Perhaps a more accurate tableau of our character comes courtesy Texas-based artist Vincent Valdez’s 2015-16 painting, “The City I,” which The New York Times dubbed “an all-American family portrait, all in white ... a selfie for 21st Century America.” It depicts about a dozen kinfolk, among them a mother swaddling her baby, who clutches a teddy bear in his tiny arms, a man nearby nursing a Budweiser, women with charm bracelets adorning their wrists, guys with college rings and wedding bands on their fingers, the family dog lolling about the pickup truck. These nice folks have matching outfits on: white sheets and hoods with eye-holes cut out, all the better to see through when it’s time to get on with the lynching. They’re a clan all right, spelled with three K’s in a row. As in so many families, their morals and hobbies, not to mention their linens, have been passed down through the generations like cherished heirlooms. Pretty soon the adorable infant will be a toddler dressing his teddy bear in little white robes.
Congressman Thomas Massie (R-KY), holiday greeting card
While Rockwell presents his halcyon Americana straight-up, Wood his own with a hint of buried camp, and Valdez his vision with chilling irony, the Christmas-card-ready greetings of Massie & Friends rely on a heavy infusion of divisive derision. To Republicans, mass shootings are occasions for droll, folksy chuckles and cruelty delivered with a twinkle in the eye. “The cruelty is the point,” to invoke Adam Serwer’s 2018 essay in The Atlantic, which outlined far-right tactics for destabilizing the left. As Donald Trump, Jr., ignoramus spawn of an ignoramus progenitor, puts it, “Own the libs.” As G.O.P. placards, yard signs, teeshirts, and stickers proclaim: “Fuck your feelings,” “Make liberals cry again,” and “Melt the snowflakes.” That’s the formula: troll, mock, repeat.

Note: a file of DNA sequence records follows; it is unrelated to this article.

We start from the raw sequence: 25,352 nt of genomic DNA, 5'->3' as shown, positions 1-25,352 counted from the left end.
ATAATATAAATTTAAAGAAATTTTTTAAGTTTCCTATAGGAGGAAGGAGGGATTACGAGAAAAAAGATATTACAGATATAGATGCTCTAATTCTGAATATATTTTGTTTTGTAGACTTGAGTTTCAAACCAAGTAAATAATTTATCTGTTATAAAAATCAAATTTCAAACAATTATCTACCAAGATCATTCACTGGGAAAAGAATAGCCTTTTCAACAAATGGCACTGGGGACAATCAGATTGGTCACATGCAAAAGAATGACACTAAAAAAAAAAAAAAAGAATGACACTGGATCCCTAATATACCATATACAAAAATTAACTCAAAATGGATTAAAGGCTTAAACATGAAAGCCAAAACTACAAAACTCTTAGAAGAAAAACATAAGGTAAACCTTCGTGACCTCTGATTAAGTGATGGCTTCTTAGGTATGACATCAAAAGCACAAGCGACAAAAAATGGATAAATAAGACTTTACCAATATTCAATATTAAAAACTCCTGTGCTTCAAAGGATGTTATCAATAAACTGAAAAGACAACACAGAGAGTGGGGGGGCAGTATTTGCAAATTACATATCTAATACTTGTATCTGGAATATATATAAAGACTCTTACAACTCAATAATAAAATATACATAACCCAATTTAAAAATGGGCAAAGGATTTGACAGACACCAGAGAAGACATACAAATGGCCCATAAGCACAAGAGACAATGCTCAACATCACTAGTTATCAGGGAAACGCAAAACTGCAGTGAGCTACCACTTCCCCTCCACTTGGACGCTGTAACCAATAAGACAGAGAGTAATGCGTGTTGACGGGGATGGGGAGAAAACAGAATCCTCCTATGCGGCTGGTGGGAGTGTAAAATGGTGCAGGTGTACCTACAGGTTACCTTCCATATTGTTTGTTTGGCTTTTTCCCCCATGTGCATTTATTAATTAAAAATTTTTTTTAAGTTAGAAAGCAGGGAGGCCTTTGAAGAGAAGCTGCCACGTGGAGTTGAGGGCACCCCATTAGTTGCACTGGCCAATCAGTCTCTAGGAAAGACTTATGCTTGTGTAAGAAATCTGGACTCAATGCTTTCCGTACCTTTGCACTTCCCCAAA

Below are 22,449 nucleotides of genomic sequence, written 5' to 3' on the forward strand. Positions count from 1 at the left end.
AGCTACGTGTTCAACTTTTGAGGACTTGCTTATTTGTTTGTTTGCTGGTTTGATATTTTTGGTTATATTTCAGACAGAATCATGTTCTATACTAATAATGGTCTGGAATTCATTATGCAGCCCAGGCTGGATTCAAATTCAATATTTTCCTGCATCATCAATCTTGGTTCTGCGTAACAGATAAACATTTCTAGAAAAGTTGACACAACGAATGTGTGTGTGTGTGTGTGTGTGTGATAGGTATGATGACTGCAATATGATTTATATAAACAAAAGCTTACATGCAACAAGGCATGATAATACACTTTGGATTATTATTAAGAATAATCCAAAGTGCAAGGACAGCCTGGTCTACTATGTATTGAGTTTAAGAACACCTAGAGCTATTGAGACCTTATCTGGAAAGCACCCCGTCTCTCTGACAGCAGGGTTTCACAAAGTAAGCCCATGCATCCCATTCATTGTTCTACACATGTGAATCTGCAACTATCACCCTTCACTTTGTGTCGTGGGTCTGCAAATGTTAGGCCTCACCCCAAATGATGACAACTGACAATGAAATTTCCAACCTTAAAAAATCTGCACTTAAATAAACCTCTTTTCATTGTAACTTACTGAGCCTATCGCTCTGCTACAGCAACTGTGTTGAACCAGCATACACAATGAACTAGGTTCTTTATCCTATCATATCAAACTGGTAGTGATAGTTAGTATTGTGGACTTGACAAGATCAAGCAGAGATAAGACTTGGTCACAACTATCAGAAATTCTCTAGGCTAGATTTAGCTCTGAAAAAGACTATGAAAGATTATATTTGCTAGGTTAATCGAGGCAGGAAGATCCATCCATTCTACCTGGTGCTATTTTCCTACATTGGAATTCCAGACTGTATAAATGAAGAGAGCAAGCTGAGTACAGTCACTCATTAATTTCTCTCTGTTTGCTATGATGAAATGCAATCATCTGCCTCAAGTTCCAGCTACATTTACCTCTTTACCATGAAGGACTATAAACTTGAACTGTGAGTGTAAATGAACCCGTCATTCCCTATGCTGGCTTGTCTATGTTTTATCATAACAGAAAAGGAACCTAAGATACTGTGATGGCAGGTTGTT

It’s a diabolically brilliant strategy. Gets a rise out of us every time, lands rubes like Massie at the top of the newsfeed, and energizes the base — yee haw! This is what it looks like at the nadir of our decades-long descent from substantive public policy to political theater to base imbecilic entertainment. This is what happens when a reality TV host ascends to the leadership of the free world and brings with him the playbook of reality TV: fake conflicts, outrageous soundbites, and an exhausting cavalcade of cliffhangers. “Duck Dynasty” and Donald Trump: soulmates made in hell.